Interviewer: Doctor, can you give me your opinion on statin drugs? The opinions range obviously and here at the A4M I think a lot of people are talking out against them. But what's your thought on those, the cholesterol lowering drugs?
Dr. Ed Park
, MD, MPH: Yes. You know, it's funny because you saw my website.
Interviewer: Yeah. Yeah.
Dr. Ed Park, MD, MPH: It mentions it as one of the good things to do. So that was received wisdom from my days as a regular medical doctor.
Dr. Ed Park, MD, MPH: You know, the problem with evidence-based medicine is you can kind of read what you want into it.
Dr. Ed Park, MD, MPH: So when you really drill down and you really step back and you say, "Okay. What are we really doing here?" You're filled with the basic chemical reaction of the bodies, HMG-CoA reductase. So this is how we synthesize sterol hormones. I mean, that can't be really that good, you know? And so in fact, there are some idiosyncratic reactions, some of which I've seen which are very harmful and they can cause really debilitating illness. They're rare, I mean, they're in the one per thousands but they happen.
But in general, there's a more subtle background effect that people don't like how they're feeling them because you're messing up the chemistry, you know. And the problem is that a fundamental premise of cholesterol lowering drugs seems so appealing, right? That if we lower the cholesterol because cholesterol is associated with these bad outcomes, you'll have better outcomes, when in fact that logic appears to be totally flawed, you know?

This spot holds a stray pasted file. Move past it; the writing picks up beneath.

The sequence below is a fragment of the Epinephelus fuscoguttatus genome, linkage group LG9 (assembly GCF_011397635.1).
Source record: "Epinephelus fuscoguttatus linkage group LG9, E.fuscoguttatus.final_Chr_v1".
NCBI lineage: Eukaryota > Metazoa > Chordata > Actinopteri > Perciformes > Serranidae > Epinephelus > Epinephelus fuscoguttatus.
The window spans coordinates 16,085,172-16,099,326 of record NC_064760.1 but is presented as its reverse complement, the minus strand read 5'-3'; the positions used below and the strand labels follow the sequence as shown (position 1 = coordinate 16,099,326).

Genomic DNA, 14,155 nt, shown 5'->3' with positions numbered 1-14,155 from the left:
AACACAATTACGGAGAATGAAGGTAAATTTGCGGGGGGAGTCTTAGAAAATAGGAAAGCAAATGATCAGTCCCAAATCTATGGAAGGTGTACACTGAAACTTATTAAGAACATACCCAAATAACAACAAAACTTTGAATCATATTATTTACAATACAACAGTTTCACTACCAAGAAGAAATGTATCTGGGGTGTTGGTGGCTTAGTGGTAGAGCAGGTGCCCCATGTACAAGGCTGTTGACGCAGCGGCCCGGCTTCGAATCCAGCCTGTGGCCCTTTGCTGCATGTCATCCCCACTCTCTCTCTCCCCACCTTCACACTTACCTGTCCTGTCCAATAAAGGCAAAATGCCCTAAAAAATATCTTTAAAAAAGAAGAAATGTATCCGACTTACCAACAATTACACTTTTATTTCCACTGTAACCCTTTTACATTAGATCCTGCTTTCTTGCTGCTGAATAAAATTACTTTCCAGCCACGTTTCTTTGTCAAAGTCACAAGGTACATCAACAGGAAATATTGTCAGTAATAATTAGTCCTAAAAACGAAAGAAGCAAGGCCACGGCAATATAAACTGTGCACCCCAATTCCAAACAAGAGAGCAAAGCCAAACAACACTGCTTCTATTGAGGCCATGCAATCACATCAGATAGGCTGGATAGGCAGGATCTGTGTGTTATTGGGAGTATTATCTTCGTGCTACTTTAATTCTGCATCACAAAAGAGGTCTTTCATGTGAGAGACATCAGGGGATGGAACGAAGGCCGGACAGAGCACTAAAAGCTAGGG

It's like, when I did the webinar, I came to realize that my belief is that the reason you get HGL cholesterol is not because it's been overproduced, it's being underutilized, you see? So if the cells are healthy, they need more fat. The cells are unhealthy, then they don't need more fat. So an LDL means a big bag of fat. An HGL is a little bag of fat. That's all it means.
So think of it like that old "I Love Lucy" episode where she's pulling chocolates from the conveyor belt, right? If Lucy is unhealthy or fat or tired, she's not pulling as many chocolates and there's more chocolate getting through. Same thing. So if your cells are unhealthy as a system, there's just bigger bags coming at the other end. So in fact what we found here, this whole multi-billion dollar industry common wisdom is all just totally wrong actually because cholesterol is not the causal agent. It's like saying "You know, the reason why peoples' cars wear down is because the cup holders get old." I mean, yes- it was related, but it wasn't really the cause.
I mean, that's a little trivializing. Cholesterol is a key component of atherosclerosis and high cholesterol in certain familiar syndromes is devastating, don't get me wrong. But for the run of the mill, really the problem is not the cholesterol. The problem is the under utilization of the cholesterol. And people even think you eat cholesterol, you are what you eat, when point in fact you can not eat any cholesterol and you make plenty of it and as long as you're old you'll have a high cholesterol level. It's just chemistry.
So if you're eating whale liver up on that igloo in Alaska, you'll still make carbs and protein. And if you're a vegetarian, all you eat is carbs and proteins or whatever, you're going to make cholesterol. So, you know, we can't treat the system. The system knows what it's doing. The problem is not what you're eating, it's the metabolism. And the metabolism is not necessarily what you're doing in the gym or eating. It's the fact that your cells are old and damaged so the rules of the game change.
I was talking to a 25-year-old guy, very fit. Last night he said, "Yes, I know. I have to struggle sometimes. I feel like I'm putting on weight." It's just the system. The stem cells are old and they stop to respond to insulin, glucose, cholesterol, in the same way. And so you can be the best gym rat in the world but eventually you'll acquire a little pooch because that's the visceral fat.